Wednesday, September 06, 2006

Chick Lit vs. Literary Chicks

“How can you write/read such fluff?”

Pretty much anyone who’s read or written a chick lit or romance has heard those words, oh, about twenty gazillion times in her life.

I know I get it all the time.

I hear it on an almost daily basis from my Yale-JD-turned-Stanford-“Modern Thought and Literature”-Ph.D.-candidate brother. (For the uninitiated, Modern Thought and Literature is an interdisciplinary degree drawing upon philosophy, literature, law, and politics…because “Ancient Thought and Picture Books” doesn’t pay nearly as well, but I digress.) He thinks I’m wasting my time reading and writing books that I enjoy. Apparently entertainment value doesn’t rate too high in his world, but then, he writes this epistemological existential whatever cr@p that I don’t understand because I’m not “intelligent” enough. (I’m the dumb one in the family, by the way. My law degree is only from Arizona State, not Yale.)

When I tell people I write, I always get "Oh yeah? What do you write?" When I say chick lit, I often get a blank stare or a question about how can I write chewing gum. But sometimes I get, "How can you write that fluff?" or sometimes, "Oh good. I thought you were going to say romance." (Um, chick lit is a romance genre, you dumbass. And if I looked at your bookshelf, I bet I'd see more than one example of romance fiction, even if you don't realize it.)

But the criticism is never so strong as from the so-called literati. For years, participants in college-level creative writing workshops and English classes have been told that romance is crap. (Interestingly enough, however, most of the world's most beloved titles are romance in some form...even if it's not marketed that way. Take Pride and Prejudice, for example.) There seems this idea that if you're entertained and feel good about yourself when you walk away from the novel that somehow it's less intelligent.

Elizabeth Merrick, editor and contributor to the recently-released THIS IS NOT CHICK LIT, certainly thinsk so. In the book's introduction, she writes: "Chick lit's formula numbs our senses. Literature, by contrast, grants us access to countless new cultures, places, and inner lives."

Oh really? Only so-called "literature" can do that?

She continues: “It has become nearly impossible to enter a bookstore without tripping over a pile of pink books.” (I should point out that her latest title has a decidely pink cover…)

Sure, Merrick doesn't have to love chick lit. It's a subgenre and not everyone is going to love all subgenres or genres. But what's with the caustic ad hominen attacks?

She goes on to say "Chick lit shuts down our consciousness. Literature expands our imaginations." Um, OK. Talk about a generalization. Not to mention an opinion.

Speaking of opinions, the subtitle of Merrick's book is "Original Stories by America's Best Women Writers." Gotta love someone who attaches a superlative to her own name so casually.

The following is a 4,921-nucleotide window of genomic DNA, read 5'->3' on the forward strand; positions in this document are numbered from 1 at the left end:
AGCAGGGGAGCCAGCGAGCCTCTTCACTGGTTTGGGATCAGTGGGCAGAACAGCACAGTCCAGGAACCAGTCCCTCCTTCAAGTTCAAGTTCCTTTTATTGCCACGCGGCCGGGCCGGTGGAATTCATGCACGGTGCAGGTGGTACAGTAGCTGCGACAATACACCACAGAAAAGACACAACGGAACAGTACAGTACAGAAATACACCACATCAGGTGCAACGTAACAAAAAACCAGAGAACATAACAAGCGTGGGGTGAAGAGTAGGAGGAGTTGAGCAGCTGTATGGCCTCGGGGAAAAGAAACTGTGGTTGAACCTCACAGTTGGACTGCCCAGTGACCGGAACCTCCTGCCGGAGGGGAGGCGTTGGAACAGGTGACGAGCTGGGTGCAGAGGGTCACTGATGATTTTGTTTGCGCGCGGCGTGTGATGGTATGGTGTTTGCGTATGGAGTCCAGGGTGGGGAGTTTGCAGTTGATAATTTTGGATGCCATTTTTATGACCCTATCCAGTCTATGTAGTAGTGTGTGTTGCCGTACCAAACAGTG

Although Merrick's book essentially names chick lit as contributing to the dumbing down of society, it's really a broader attack on genre fiction as a whole.

As a retort, Lauren Baratz-Logsted, acclaimed author of THE THIN PINK LINE, A LITTLE CHANGE OF FACE, HOW NANCY DREW SAVED MY LIFE, and the upcoming Victorian erotic suspense literary work, VERTIGO, called together a diverse group of chick litters to put together a collection that shows the depth, emotion, and sure, fun, of the genre. At the same time, the authors "reach across the aisle" and name their favortite books of any genre...including the classics and the so-called modern "literary" works.

Last week I wrote about how some women seem hell bent on dragging other women down. Why is Elizabeth Merrick so intent on bashing chick lit? Why not just be happy that women writers as a whole are seeing a heyday? But this is not just about chick lit. This is about all genre fiction. Why do the “literati” hate it so much?

And really, what’s so wrong with wanting to escape when we read? What’s so wrong about wanting to curl up with a book that will make me feel good and entertain me, not make me utterly depressed or confused by the end? And not all chick lit is mindless fluff about twenty-something assistants in NYC or London running all over town in their Manolo Blahnik slingbacks while shopping for designer clothes that they clearly can’t really afford on their pathetic salaries. Sure, some is, but chick lit heroines (and romance heroines in general) are evolving and we’re seeing a wide range of depth in these genres.

Anyway, you can weigh in, or at least just chat with the lovely ladies of THIS IS CHICK LIT (led by Lauren Baratz-Logsted) this weekend on Romance Divas. They’ll be answering your questions about publishing, the chick lit genre, and the controversy.

As always, Romance Divas is free. Just register at See you there!

Posted by Amanda Brice :: 7:14 AM :: 13 comments

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